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Wednesday, 28 October 1914


Sir WILLIAM IRVINE (Flinders) . - We all recognise that at a time of war the Executive is entitled to be invested with authority which Parliament would not think of intrusting to it in ordinary times. But before the Bill passes, it is desirable that honorable members should understand fully the immense range of the Executive power which it confers on the Governor-General in Council. Clause 5, especially, deals with particular measures requisite for the maintenance of effective defence and security, such as the prohibiting of aliens from embarking, the preventing of persons from disclosing information, and from communicating with the enemy. With regard to all these things Parliament will be pre pared to give to the Executive the fullest powers required. But I feel a good deal of apprehension about the first part of clause 4. I know what the Government probably desires to attain by it, but the method proposed for giving effect to that intention goes to a length which I think has never been gone before, and the matter ought, therefore, to be considered. The clause says that the GovernorGeneral may make regulations for securing the public safety and defence of the Commonwealth. That provision is absolutely unlimited. It invests the Executive Government of the day with the most complete power to legislate, whether Parliament is or is not sitting, on any matter touching the actions or conduct of any member of the community.


Mr Joseph Cook - Very appropriate in war time.


Sir WILLIAM IRVINE - It may be necessary to give this power.


Mr Hughes - Is any power given by clause 4 that is not inherent in all Governments? Cannot we do what is provided for by virtue of the power to declare martial law at any time?


Sir WILLIAM IRVINE - I do not know what authority the AttorneyGeneral thinks the Government has to declare martial law.


Mr Hughes - We may do anything necessary.


Sir WILLIAM IRVINE - In time of war Governments do - the late Government did - many things not directly authorized by law.


Mr Carr - The late Government did not put off the elections.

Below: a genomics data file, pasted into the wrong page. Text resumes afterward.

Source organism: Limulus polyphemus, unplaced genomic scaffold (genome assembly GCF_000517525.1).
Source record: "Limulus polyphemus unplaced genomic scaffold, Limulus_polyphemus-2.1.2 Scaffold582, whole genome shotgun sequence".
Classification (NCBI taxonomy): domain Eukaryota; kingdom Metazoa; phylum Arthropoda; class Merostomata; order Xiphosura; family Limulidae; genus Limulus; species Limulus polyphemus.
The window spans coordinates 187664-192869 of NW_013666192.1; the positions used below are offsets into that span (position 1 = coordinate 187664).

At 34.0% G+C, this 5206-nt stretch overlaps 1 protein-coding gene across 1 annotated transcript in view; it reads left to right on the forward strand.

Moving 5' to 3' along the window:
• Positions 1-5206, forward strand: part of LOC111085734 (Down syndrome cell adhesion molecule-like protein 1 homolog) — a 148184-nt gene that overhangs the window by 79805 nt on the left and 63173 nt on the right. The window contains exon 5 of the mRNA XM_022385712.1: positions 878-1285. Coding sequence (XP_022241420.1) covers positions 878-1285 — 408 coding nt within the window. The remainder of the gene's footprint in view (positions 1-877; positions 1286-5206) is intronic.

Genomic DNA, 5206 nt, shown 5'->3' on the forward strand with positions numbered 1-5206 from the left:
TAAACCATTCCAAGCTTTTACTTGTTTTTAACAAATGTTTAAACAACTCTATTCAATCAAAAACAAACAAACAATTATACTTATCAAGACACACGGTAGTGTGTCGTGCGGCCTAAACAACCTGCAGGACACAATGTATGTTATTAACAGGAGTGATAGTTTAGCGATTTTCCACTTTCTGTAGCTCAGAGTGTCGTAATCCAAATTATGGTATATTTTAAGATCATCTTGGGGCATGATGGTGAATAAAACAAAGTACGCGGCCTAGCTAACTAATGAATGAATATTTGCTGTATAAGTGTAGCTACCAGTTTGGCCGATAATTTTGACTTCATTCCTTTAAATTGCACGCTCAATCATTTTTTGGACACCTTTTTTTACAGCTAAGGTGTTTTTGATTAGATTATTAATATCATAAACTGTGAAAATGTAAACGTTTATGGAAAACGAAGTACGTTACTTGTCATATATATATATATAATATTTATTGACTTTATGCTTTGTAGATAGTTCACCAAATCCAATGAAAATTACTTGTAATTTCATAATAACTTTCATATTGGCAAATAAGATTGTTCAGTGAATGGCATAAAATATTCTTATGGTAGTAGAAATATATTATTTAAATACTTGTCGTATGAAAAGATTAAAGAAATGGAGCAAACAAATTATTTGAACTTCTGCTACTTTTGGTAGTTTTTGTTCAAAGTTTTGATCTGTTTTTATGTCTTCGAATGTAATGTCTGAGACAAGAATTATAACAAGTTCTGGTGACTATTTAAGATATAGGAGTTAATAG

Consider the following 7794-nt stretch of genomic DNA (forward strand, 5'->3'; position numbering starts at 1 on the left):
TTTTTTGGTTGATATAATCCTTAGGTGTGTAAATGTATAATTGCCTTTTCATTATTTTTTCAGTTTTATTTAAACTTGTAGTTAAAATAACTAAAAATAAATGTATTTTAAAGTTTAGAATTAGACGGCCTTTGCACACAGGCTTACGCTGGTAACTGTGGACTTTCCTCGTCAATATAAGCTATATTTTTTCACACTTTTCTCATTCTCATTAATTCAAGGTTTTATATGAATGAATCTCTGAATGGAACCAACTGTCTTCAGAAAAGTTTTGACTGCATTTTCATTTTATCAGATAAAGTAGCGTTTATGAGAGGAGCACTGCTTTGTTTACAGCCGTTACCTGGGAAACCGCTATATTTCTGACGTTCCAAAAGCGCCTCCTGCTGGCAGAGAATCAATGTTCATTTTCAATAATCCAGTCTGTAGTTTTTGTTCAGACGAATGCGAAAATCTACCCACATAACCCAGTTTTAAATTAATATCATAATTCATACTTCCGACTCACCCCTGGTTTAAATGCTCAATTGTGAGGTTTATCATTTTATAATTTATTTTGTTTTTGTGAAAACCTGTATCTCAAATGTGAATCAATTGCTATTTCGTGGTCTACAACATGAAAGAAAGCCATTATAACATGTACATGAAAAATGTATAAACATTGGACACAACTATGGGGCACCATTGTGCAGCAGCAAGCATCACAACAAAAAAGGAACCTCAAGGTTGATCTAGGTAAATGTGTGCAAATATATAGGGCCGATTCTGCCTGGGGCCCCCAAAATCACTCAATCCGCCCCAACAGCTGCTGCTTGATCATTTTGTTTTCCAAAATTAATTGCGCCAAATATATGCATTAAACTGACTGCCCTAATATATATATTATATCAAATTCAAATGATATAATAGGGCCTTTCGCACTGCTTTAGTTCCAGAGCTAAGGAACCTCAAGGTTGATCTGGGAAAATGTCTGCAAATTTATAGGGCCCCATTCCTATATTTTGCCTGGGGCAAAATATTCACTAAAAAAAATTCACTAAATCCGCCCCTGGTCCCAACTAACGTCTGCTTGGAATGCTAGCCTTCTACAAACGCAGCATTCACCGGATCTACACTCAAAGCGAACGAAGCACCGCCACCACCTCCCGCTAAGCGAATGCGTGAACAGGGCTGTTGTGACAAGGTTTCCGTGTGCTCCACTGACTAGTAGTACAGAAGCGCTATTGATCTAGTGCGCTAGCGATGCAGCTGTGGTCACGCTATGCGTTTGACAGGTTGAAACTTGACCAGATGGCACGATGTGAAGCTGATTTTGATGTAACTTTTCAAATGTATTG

Sir WILLIAM IRVINE - There are some things which may be done, although unlawful, but there are certain things which cannot be done. If the honorable member saw the distinction, he would be aware that his interjection was meaningLess.


Mr Carr - I do not regard the honorable member as supreme.


Sir WILLIAM IRVINE - I have not suggested that I should be so regarded.


Mr Fisher - Can the honorable and learned member suggest a better way of conferring a necessary power?


Sir WILLIAM IRVINE - I do not profess to have had time to consider the matter. The Bill has been before us for about five minutes only. .1 understand that the Government ask that it be passed as a matter of urgency, and I am therefore prepared to let it go through, but I hope that the House realizes that the first part of clause 4 gives unlimited legislative power.


Mr Fisher - We shall be glad if the honorable and learned member will suggest how the powers that we need can be given with less risk.


Sir WILLIAM IRVINE - I am not prepared to do that at the present moment. I merely point out that the powers given are enormous. If the Government say that it is essential to have these powers, I, following the Leader of the Opposition, raise no objection.


Mr Hughes - It is not intended to exercise these powers in the way suggested by the Leader of the Opposition.


Sir WILLIAM IRVINE - He referred to the supersession of the civil power by the military power. I raise no objection to the Bill. In a case of urgency, responsibility for a measure of this sort must be taken by the Government. I rose merely to direct attention to the enormous scope of the powers conferred, and I ask the Government to take the matter into full consideration.







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